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SUSSMAN v. BANK OF ISRAEL

July 17, 1992

ERWIN SUSSMAN and IRA GUILDEN, deceased, by and through PAUL GUILDEN, his personal representative, Plaintiffs, against BANK OF ISRAEL, MINISTRY OF FINANCE OF THE GOVERNMENT OF ISRAEL, BANK HAPOALIM, LTD., MOSES MANDELBAUM, GALIA MAOR, ZEEV EVELES, and JOHN DOES 1-5, Defendants.

HAIGHT, JR.


The opinion of the court was delivered by: CHARLES S. HAIGHT, JR.

MEMORANDUM OPINION AND ORDER

HAIGHT, District Judge:

 Plaintiff Irvin Sussman is a citizen of Sweden and a legal permanent resident of the State of California. Plaintiff Ira Guilden, deceased, was a citizen of the United States and a resident of the State of New York. Upon his death in November 1984 Paul Guilden, a United States citizen and a resident of New York, became the personal representative of Ira Guilden.

 At the pertinent times plaintiffs were two of the principal investors in North American Bank ("NAB"), a financial institution incorporated in Israel in 1977 and liquidated in 1988 by Israeli authorities after the discovery of fraud perpetrated by its Israeli managers. Plaintiffs allege that the demise of NAB caused them to lose the full amount of their investments, $ 10 million in the case of plaintiff Sussman and $ 7 million in the case of plaintiff Guilden.

 By this action plaintiffs seek to recover those amounts in compensatory damages together with $ 20 million in punitive damages. The named defendants are the Bank of Israel ("BOI") and the Ministry of Finance of the Government of Israel (the "Ministry"), both agencies of the Government of Israel; Bank Hapoalim, Ltd. ("Hapoalim"), a large Israeli private financial institution which maintains a branch in New York City; Moses Mandelbaum, an Israeli citizen and resident and at the pertinent times Governor of BOI; Galia Maor, an Israeli citizen and resident and at the pertinent times Supervisor of Banks at BOI; Zeev Abeles, an Israeli citizen and resident who is currently Deputy Supervisor of Banks at BOI and at the pertinent times held other offices in that agency *fn1" The "John Doe" defendants 1-5 are included because plaintiffs allege, upon information and belief, that additional unknown individuals took part in the fraudulent conspiracy alleged in the complaint.

 All defendants now move to dismiss the action on the ground of forum non conveniens. In the alternative, defendants move to dismiss the complaint or for summary judgment on various substantive grounds.

 Background

 The complaint alleges that plaintiffs Sussman and Guilden were in a group of three non-Israeli investors who provided substantial funds in 1977 for the creation of NAB. They did so, they allege, on the basis of representations that BOI would oversee the affairs of NAB and detect and prevent fraud.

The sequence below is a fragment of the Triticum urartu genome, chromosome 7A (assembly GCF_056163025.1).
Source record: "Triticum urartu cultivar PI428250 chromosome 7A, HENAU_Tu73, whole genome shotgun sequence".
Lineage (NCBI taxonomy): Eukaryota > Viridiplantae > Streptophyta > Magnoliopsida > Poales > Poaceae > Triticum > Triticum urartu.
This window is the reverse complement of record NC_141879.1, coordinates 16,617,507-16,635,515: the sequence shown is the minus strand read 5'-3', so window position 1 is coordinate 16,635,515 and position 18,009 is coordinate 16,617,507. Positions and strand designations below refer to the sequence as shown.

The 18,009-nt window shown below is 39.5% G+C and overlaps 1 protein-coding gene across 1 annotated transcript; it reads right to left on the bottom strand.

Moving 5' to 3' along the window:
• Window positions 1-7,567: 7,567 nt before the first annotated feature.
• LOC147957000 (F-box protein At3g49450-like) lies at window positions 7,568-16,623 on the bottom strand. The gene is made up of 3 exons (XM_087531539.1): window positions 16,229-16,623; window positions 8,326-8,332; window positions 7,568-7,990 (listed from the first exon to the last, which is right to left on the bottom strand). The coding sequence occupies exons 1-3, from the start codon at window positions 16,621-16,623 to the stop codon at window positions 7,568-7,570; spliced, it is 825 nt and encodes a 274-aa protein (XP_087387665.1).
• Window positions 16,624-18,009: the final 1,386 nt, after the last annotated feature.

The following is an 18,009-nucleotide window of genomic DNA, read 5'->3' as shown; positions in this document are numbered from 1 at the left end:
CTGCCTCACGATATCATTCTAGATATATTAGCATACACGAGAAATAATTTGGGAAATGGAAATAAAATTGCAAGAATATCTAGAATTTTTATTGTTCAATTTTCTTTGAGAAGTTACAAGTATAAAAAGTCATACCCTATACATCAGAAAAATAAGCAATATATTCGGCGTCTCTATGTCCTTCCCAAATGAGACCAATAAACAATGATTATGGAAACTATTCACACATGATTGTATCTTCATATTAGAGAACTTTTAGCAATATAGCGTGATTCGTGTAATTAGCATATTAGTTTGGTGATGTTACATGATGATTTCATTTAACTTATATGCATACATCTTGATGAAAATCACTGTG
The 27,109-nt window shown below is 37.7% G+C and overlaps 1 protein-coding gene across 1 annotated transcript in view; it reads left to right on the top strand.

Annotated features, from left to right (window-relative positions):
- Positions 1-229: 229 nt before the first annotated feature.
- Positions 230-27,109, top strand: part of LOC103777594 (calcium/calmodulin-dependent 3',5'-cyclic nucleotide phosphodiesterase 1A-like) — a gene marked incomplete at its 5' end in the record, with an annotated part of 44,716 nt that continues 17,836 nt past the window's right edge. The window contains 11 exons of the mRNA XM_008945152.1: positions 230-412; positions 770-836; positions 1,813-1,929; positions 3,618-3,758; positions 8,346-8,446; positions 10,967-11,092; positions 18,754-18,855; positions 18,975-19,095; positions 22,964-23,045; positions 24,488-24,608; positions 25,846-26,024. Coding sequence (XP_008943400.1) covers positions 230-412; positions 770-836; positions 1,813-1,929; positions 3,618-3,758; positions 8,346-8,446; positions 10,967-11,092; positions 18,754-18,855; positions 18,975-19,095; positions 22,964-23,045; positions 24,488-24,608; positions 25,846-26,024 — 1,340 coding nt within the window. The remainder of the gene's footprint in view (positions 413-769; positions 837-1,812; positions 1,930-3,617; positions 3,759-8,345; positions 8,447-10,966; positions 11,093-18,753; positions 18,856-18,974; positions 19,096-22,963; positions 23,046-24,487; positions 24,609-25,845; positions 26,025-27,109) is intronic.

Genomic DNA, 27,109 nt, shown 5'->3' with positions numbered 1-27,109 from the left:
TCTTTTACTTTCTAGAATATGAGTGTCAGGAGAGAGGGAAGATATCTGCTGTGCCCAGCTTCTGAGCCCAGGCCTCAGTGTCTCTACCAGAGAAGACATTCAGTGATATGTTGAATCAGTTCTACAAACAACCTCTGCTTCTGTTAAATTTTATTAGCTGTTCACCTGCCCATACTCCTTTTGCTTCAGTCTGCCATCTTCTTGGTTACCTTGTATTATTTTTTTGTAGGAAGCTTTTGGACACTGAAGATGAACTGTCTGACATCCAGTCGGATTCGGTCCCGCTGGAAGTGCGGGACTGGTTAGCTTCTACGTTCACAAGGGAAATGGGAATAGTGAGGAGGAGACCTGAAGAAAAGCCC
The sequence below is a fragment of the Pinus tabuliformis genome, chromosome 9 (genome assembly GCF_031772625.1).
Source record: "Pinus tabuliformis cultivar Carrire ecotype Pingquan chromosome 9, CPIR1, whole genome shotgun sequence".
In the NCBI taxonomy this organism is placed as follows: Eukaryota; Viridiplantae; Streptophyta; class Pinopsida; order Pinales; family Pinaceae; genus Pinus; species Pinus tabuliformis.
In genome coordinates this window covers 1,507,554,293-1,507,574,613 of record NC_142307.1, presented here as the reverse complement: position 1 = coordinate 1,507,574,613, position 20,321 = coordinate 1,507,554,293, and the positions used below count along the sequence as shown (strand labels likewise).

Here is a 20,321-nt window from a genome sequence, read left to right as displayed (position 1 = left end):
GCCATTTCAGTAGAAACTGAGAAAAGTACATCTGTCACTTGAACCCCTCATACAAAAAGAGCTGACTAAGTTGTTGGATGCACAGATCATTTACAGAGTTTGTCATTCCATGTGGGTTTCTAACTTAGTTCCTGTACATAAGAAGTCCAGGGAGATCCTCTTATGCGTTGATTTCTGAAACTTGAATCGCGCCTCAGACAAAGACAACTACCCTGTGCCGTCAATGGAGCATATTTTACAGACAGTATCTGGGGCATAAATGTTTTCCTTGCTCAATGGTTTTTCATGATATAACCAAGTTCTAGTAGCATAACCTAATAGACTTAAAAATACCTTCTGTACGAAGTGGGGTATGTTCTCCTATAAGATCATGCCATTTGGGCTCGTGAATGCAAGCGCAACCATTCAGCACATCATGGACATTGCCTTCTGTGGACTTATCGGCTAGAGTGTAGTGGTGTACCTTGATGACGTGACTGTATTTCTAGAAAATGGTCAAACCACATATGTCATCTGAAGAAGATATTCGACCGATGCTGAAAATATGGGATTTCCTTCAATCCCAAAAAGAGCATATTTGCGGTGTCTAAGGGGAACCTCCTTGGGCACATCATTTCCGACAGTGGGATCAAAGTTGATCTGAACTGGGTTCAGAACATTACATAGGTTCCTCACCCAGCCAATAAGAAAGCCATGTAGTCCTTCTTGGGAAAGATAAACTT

The complaint alleges that in October 1983, the Israeli banking industry suffered a nation-wide crisis which came to be known as the "Bank Share Crisis." The crisis involved the precipitous decline in the price of the publicly held shares of Israeli banks, which were traded on the Tel Aviv stock market. The complaint alleges that BOI "among others" ascribed the failing bank share prices to a downward adjustment reflecting the true economic value of bank stock, after prices had been artificially inflated by years of manipulative transactions. Specifically, the manipulative transactions consisted of substantial purchases by a bank, or an individual acting for a bank, of the bank's own stock. Such purchases inflated the trading value of the bank's stock, thereby preserving or increasing the value of existing shares. They also had the effect of disguising the price at which the bank's stock would trade in honest arm's length transactions. Such manipulative transactions in bank stocks are known in Israel as "visut". Complaint P 25.

 The Bank Share Crisis in October 1983 necessitated intervention by the Government of Israel. Trading in bank stocks was temporarily suspended. BOI encouraged banks to enter into an arrangement under which most public holders of bank stock would agree to hold their stock for a stated period, generally six years. In consideration of that forbearance, the stockholders covered by the arrangement were guaranteed the right to redeem their shares, at the conclusion of the prescribed period, for a fixed price equal to its trading value as of the date of the guarantee, which was October 6, 1983. The Government designed this arrangement as a device "to buy time to enable the economic value of the bank shares to catch up with their artificially inflated trading prices." Id. at P 25.